On Friday, April 10, 2015, Howard Gardner spoke at Harvard’s Memorial Church as a part of the daily Morning Prayers session. Speakers are invited to Morning Prayers to discuss a topic of their choice, particularly one that has meaningful implications for the lives of listeners. Gardner’s talk focused on truth, beauty, and goodness, and the responsibility that Harvard University has to foster these virtues across the campus community in the 21st century.
Click here to listen to an audio recording of Gardner’s address (find April 10, 2015, in the playlist; the address begins at the 7:44 mark).
Gardner’s remarks have been reprinted in full below:
Memorial Church: Morning Address
April 10, 2015
The well-known verse from John Keats:
Beauty is truth, truth beauty,—that is all
Ye know on earth, and all ye need to know.
When I was a student at Harvard College in the early 1960s, Memorial Church was a frequent visiting spot. This was not because I was religious—I am a ‘secular Jew’—but rather because I belonged to the Crimson Key, the group authorized to give tours. Most visitors wanted to go into “Mem Church,” and I regaled them with stories, some no doubt apocryphal.
Being at Harvard was important to me. I particularly valued the motto “Veritas.” I saw us—the students—as searching for truth or truths, in class, in the library, in research, in our personal relations. My strong commitment to Veritas helps to explain why I get so upset when anyone in the community passes on the work of others as his or her own, or, at least as bad, when a member of the community massages or fudges data. These acts violate the soul of the academy.
This is my 55th year at Harvard. I love what Harvard stands for… at its best. But with due respect to Veritas, I have come to embrace the motto of my high school—Verum, Pulchrum, Bonum: Truth, Beauty, Goodness.
Education everywhere should encompass the appreciation and cultivation of truth, beauty, and goodness. We should pursue the discovery of the truths of the scholarly disciplines—of physics, philosophy, psychology, poetic analysis—and seek to determine the extent to which these several Keats-like truths converge.
Equally important should be the creation and the appreciation of beauty. We associate beauty with the arts—music, dance, literature, the works on display at the new Harvard Art Museums; or with nature—the Arnold Arboretum, the scenery around Dumbarton Oaks or I Tatti. But on my definition, any experience can be beautiful, be it a conversation about the day’s news, a well-crafted meal in Annenberg Hall, or an encounter with classmates of different backgrounds. If the experience is interesting, memorable in form, and worth repeating, I consider it beautiful.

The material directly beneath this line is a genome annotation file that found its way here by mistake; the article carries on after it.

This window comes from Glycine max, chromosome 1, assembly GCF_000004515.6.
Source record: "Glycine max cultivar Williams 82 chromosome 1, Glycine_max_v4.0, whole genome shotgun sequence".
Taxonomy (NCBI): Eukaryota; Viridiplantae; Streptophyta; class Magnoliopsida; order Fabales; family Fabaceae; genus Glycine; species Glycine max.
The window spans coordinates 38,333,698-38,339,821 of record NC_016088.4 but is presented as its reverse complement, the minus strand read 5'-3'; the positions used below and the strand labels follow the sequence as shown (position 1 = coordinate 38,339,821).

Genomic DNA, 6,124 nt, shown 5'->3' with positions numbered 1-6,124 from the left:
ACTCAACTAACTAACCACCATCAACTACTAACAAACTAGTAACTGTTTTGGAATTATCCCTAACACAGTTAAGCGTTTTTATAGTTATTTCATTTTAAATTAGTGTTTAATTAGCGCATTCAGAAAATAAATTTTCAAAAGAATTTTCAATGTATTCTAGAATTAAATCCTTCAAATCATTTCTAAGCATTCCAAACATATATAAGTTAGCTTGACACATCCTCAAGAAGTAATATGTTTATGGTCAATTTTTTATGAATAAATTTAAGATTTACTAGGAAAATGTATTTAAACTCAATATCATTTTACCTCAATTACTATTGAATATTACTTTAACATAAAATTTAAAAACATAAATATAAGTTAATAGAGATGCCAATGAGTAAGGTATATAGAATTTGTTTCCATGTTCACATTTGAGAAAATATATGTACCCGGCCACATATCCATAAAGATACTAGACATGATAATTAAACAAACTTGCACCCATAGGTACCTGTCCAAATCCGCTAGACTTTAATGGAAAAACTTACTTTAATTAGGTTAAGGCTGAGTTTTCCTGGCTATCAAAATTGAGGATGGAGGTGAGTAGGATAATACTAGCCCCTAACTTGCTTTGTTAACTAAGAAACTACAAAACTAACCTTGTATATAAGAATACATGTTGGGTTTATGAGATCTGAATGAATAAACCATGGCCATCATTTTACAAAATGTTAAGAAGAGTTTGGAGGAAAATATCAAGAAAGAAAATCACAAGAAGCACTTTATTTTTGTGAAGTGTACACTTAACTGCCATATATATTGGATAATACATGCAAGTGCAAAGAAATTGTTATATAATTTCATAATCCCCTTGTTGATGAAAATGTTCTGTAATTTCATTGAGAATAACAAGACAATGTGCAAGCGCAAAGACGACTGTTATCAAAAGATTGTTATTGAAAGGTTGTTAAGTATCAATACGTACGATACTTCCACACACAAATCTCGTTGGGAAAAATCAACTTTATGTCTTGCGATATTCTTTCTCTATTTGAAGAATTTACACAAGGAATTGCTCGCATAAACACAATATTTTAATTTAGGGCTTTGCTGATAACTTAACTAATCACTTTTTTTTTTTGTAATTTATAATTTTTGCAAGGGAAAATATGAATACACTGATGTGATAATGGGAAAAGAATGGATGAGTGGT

Which leaves goodness, at least as essential. I define as good the positive relations that can obtain among human beings, be they neighbors or individuals scattered across the globe. On the whole, it was a desirable outcome that higher education became secular in the 20th century. Prioritization of one religion or even of religion in general tends to be exclusionary. I can’t help mentioning that Nathan Pusey, president of Harvard during my student days, would have preferred if Jewish persons did not get married in this, a Protestant church.
And yet, the disappearance from campus of religion or religions is not without cost. It has made it more difficult to speak of value, and of any kind of shared values. Indeed, those campuses that have maintained a religious foundation have an advantage when it comes to the articulation and perhaps even the realization of shared values.
Let me be clear: I am not calling for a reinstitution of Puritanism, Protestantism, or even Abrahamic religions at Harvard. That time has passed. I mean something else.
The college of the 21st century should be the apotheosis of Verum, Pulchrum, and Bonum. We should honor these virtues and, more important, strive to realize them every day. Those of us who remain at the University—in my case, for almost 55 years—have a special obligation—indeed, a special privilege—of ensuring that these virtues are at the forefront of our daily words and deeds.
Memorial Church has come to exemplify the virtues. At the start of the Capital Campaign, many of us gathered in the Church to hear leading professors talk about their work—the truths that they pursue.
On many an occasion, be it a morning service or a commencement, we have gathered here to listen to pitch-perfect choirs, hear stirring words, and enjoy the sounds of the magnificent organ. All experiences, beautiful in their own way. And after the attacks of September 11, 2001, President Lawrence Summers asked us to gather in front of Memorial Church, to hear the words of religious leaders of all faiths—and, yes, for each of us to pray in our own way.
Certainly no individual, group, or institution has the monopoly on the cultivation of goodness. But American colleges and universities, blessed with talent and resources, ought to lead the pursuit of positive relations among groups, be they as small as those in a college residence hall, or as large as the billions on our planet. Keats was not literally correct—all virtues are not equivalent. Yet if we at this university set a stirring example, perhaps, just perhaps, there will be the convergence of truthful statements, beautiful experiences, and good relations.